Park Y.M.,University of Ulsan | Cheong H.S.,SNP Genetics Inc. | Lee J.-K.,University of Ulsan
Gene | Year: 2014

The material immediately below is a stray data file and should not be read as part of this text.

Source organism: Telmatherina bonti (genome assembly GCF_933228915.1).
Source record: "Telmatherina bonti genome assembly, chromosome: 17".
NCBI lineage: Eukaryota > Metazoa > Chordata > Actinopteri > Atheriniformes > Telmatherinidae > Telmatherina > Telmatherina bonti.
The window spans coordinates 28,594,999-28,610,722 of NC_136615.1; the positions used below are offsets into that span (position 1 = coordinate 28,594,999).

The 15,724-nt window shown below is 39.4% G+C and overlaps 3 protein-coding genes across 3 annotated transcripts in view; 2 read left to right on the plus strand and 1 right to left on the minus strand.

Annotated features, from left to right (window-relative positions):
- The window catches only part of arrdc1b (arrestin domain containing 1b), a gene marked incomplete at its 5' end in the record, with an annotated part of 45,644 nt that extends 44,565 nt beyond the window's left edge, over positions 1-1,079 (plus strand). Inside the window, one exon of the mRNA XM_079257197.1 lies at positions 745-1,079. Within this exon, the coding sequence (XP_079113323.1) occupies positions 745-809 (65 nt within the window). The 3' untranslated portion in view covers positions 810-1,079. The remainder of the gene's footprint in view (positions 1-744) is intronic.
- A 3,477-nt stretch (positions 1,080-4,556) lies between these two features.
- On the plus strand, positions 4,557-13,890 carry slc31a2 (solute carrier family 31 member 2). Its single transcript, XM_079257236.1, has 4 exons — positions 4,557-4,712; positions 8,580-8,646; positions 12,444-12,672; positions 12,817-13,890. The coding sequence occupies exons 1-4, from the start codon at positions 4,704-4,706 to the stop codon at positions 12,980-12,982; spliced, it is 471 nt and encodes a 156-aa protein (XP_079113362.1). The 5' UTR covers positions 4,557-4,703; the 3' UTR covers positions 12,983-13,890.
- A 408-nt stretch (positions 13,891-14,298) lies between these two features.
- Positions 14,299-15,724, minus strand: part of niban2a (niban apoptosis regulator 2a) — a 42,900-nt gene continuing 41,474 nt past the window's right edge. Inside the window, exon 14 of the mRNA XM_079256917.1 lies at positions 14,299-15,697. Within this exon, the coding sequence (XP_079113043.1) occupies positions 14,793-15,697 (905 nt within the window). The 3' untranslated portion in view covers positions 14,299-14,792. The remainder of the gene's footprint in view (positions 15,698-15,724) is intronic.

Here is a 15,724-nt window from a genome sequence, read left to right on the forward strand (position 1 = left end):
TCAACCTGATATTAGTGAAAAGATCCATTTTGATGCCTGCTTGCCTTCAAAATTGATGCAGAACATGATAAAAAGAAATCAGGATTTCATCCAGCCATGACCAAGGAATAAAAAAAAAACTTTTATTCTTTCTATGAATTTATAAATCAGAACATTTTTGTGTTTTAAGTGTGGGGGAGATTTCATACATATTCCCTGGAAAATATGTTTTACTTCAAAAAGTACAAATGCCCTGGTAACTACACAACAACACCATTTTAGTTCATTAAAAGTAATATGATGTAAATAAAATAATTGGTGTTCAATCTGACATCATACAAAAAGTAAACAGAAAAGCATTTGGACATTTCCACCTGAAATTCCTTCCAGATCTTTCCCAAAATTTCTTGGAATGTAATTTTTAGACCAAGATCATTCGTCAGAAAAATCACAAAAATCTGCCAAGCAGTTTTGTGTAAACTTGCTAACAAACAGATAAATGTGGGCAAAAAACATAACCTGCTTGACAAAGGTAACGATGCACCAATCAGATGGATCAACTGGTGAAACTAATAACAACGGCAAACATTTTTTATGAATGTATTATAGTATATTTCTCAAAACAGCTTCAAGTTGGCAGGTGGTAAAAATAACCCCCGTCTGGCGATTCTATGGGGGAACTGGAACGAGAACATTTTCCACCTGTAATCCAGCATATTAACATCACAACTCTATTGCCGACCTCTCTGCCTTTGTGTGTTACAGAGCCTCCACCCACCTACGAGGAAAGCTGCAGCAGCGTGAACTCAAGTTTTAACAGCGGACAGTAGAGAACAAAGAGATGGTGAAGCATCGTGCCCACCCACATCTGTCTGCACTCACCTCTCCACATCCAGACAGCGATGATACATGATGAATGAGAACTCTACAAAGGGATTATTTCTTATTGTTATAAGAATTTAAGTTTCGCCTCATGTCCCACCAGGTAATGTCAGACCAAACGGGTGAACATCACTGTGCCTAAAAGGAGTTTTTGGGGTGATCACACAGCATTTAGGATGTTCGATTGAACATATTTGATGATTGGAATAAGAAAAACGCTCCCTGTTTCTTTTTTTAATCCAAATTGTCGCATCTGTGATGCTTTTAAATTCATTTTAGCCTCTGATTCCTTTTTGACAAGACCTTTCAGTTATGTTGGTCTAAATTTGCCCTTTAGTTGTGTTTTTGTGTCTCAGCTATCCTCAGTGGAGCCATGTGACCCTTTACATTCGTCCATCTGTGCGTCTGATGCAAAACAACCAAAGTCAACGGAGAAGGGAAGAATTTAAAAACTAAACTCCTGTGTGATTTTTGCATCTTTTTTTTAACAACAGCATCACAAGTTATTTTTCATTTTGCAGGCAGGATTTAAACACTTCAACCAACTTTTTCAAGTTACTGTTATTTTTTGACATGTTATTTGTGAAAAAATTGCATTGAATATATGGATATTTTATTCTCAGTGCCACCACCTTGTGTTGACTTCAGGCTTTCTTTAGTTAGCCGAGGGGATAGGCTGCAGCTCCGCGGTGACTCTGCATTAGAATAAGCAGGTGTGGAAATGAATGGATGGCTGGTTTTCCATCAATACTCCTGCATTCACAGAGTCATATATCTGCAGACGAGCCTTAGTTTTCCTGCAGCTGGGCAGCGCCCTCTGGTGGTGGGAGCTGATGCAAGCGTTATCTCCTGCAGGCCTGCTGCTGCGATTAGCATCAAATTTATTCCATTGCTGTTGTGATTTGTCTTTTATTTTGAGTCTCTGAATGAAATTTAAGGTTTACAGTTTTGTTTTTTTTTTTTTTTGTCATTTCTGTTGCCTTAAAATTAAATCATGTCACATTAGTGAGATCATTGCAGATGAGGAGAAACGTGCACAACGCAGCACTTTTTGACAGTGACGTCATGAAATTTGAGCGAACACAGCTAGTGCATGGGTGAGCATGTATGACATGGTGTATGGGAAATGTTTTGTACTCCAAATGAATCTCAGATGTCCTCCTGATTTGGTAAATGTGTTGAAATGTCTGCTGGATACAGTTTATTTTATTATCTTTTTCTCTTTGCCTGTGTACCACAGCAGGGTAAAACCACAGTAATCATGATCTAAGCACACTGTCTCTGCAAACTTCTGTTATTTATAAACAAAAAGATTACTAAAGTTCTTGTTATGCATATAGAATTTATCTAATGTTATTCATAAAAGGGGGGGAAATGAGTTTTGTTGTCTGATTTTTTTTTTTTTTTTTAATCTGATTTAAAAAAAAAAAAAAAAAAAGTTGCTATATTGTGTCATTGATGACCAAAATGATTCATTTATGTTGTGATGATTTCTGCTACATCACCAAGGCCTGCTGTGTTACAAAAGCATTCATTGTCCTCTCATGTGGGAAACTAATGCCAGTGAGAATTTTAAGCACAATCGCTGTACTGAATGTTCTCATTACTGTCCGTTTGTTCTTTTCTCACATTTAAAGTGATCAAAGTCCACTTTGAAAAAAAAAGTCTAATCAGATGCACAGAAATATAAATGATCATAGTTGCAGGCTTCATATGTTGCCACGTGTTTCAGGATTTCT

Allelic variations in gene expression influence many biological responses and cause phenotypic variations in humans. In this study, Illumina Human Exome BeadChips containing more than 240,000 single nucleotide polymorphisms (SNPs) were used to identify changes in allelic gene expression in hepatocellular carcinoma cells following lipopolysaccharide (LPS) stimulation. We found 17 monoallelically expressed genes, 58 allelic imbalanced genes, and 7 genes showing allele substitution. In addition, we also detected 33 differentially expressed genes following LPS treatment in vitro using these human exome SNP chips. However, alterations in allelic gene expression following LPS treatment were detected in only three genes (. MLXIPL, TNC, and MX2), which were observed in one cell line sample only, indicating that changes in allelic gene expression following LPS stimulation of liver cells are rare events. Among a total of 75 genes showing allelic expression in hepatocellular carcinoma cells, either monoallelic or imbalanced, 43 genes (57.33%) had expression quantitative trait loci (eQTL) data, indicating that high-density exome SNP chips are useful and reliable for studying allelic gene expression. Furthermore, most genes showing allelic expression were regulated by cis-acting mechanisms and were also significantly associated with several human diseases. Overall, our study provides a better understanding of allele-specific gene expression in hepatocellular carcinoma cells with and without LPS stimulation and potential clues for the cause of human disease due to alterations in allelic gene expression. © 2014 Elsevier B.V.All rights reserved.